University of Tasmania
whole_MacCarrickGeraldineRose2009_thesis.pdf (15.54 MB)

Curriculum reform in an Australian medical school : a narrated journey

Download (15.54 MB)
posted on 2023-05-26, 18:49 authored by Geraldine MacCarrickGeraldine MacCarrick
This study investigates curriculum reform in an Australian Medical School which has taken the decision to significantly reform its medical curriculum. The thesis elucidates the lived experience of key members of the curriculum reform team that was established in support of this decision. The study is located in the three year curriculum planning phase leading up to the decision by the external accrediting body to permit the medical school to replace the long standing 6-year traditional program with a shorter better (5-year) integrated and case based medical curriculum. The major premise of this study is that through an understanding of the lived experience of change by medical faculty in a medical school undergoing significant curriculum reform and governance restructure, it will be possible to better appreciate the complexity of change in the medical education setting. The aim is to enhance (and problematise) established theoretical understanding of change management in a medical school using narrative inquiry which permits a more in depth and detailed understanding of curriculum reform in the context of the medical school. Data collected over the three years of the study included the author's personal reflexive journal, interviews with contemporary colleagues on the curriculum reform team, all text data generated by the curriculum planning project over the three years and interviews with former Deans of the same medical school from the school's inception in 1965. A greater awareness of the lived experience of curriculum reform in medical education is particularly relevant as medical schools nationally and internationally seek to adopt best practice in training future doctors. Increased accountability as well as educational and health care developments call for increased sophistication on the part of medical teachers within medical schools who are called upon to continually examine how best to educate future health professionals.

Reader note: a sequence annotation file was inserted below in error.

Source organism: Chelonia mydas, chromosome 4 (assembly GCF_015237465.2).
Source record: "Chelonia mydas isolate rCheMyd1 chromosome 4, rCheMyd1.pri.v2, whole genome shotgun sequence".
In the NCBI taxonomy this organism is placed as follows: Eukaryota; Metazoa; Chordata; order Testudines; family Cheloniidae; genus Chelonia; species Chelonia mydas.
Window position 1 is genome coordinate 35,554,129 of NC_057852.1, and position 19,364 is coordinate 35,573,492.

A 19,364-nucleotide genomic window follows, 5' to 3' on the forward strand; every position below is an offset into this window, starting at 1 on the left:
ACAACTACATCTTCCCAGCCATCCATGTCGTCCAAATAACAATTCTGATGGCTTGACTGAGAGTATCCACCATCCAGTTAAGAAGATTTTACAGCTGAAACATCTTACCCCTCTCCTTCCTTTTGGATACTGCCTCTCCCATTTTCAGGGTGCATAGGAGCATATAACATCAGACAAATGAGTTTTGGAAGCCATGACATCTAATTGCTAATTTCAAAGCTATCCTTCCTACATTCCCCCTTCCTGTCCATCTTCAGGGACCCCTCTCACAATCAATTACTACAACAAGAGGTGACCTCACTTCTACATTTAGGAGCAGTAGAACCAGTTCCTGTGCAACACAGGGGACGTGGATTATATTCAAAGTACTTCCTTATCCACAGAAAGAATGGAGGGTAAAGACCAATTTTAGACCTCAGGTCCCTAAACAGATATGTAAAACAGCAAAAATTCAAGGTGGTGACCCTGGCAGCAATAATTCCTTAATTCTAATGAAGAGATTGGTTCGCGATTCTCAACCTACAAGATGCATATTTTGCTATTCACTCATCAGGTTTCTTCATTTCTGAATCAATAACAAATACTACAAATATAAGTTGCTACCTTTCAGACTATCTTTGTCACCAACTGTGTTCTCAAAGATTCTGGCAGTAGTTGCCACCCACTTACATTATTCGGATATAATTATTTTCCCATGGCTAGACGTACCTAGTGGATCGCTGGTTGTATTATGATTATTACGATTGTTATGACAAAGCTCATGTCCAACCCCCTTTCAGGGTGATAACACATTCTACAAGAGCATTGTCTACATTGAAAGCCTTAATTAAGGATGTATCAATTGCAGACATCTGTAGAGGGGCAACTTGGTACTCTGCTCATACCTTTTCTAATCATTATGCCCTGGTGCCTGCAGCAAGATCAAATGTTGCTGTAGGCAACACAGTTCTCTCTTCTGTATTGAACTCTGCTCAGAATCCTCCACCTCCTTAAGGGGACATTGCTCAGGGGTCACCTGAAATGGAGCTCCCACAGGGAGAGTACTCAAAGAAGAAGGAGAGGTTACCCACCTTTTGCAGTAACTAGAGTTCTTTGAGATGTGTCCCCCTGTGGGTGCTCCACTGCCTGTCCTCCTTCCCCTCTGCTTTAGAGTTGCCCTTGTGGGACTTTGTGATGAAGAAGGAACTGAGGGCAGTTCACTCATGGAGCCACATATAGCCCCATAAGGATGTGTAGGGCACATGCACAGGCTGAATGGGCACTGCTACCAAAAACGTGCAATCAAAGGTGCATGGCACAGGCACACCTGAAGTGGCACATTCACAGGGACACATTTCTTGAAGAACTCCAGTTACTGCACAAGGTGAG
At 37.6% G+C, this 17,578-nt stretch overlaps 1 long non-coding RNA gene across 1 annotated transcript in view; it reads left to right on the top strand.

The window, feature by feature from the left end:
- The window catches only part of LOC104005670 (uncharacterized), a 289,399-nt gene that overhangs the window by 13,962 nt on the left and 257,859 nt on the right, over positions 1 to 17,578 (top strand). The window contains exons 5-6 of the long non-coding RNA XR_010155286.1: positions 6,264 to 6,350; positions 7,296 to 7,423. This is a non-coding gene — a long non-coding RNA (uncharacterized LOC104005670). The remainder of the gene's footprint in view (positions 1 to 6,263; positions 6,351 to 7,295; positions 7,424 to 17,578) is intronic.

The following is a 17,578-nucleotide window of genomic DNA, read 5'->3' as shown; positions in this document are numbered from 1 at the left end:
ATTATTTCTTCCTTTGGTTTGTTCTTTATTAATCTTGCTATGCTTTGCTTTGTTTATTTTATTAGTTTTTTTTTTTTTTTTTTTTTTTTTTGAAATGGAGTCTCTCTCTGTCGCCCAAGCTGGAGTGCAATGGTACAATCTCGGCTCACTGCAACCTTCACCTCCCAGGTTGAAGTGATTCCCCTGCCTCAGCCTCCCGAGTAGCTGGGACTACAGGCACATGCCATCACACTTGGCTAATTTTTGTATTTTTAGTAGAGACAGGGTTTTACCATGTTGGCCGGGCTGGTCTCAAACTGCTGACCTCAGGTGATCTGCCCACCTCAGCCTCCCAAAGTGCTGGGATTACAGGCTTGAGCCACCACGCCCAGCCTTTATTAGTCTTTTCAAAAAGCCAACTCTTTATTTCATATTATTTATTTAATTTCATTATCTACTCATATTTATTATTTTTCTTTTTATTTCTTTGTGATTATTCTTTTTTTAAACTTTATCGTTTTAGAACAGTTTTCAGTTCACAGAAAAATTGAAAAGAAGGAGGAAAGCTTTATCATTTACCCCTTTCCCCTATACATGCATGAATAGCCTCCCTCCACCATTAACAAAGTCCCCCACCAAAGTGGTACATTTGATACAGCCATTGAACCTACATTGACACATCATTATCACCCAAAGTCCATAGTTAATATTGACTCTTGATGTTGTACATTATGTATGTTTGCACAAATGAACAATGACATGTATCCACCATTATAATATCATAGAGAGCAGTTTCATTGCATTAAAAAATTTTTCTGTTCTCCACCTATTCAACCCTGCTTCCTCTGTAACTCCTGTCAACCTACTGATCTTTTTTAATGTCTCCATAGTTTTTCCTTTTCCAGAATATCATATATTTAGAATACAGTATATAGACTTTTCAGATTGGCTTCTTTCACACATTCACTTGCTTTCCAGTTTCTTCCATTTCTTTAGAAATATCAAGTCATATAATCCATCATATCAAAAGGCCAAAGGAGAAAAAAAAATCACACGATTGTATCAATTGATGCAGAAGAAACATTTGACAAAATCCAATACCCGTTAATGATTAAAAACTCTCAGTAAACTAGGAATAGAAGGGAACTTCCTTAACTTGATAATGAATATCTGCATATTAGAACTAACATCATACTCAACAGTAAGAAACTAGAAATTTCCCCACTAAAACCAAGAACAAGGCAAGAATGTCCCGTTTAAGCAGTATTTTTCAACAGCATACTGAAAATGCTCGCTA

Publication status

  • Unpublished

Rights statement

Copyright 2009 the author - The University is continuing to endeavour to trace the copyright owner(s) and in the meantime this item has been reproduced here in good faith. We would be pleased to hear from the copyright owner(s). Thesis (PhD)--University of Tasmania, 2009. Includes bibliographical references

Repository Status

  • Open

Usage metrics

    Thesis collection


    No categories selected


    Ref. manager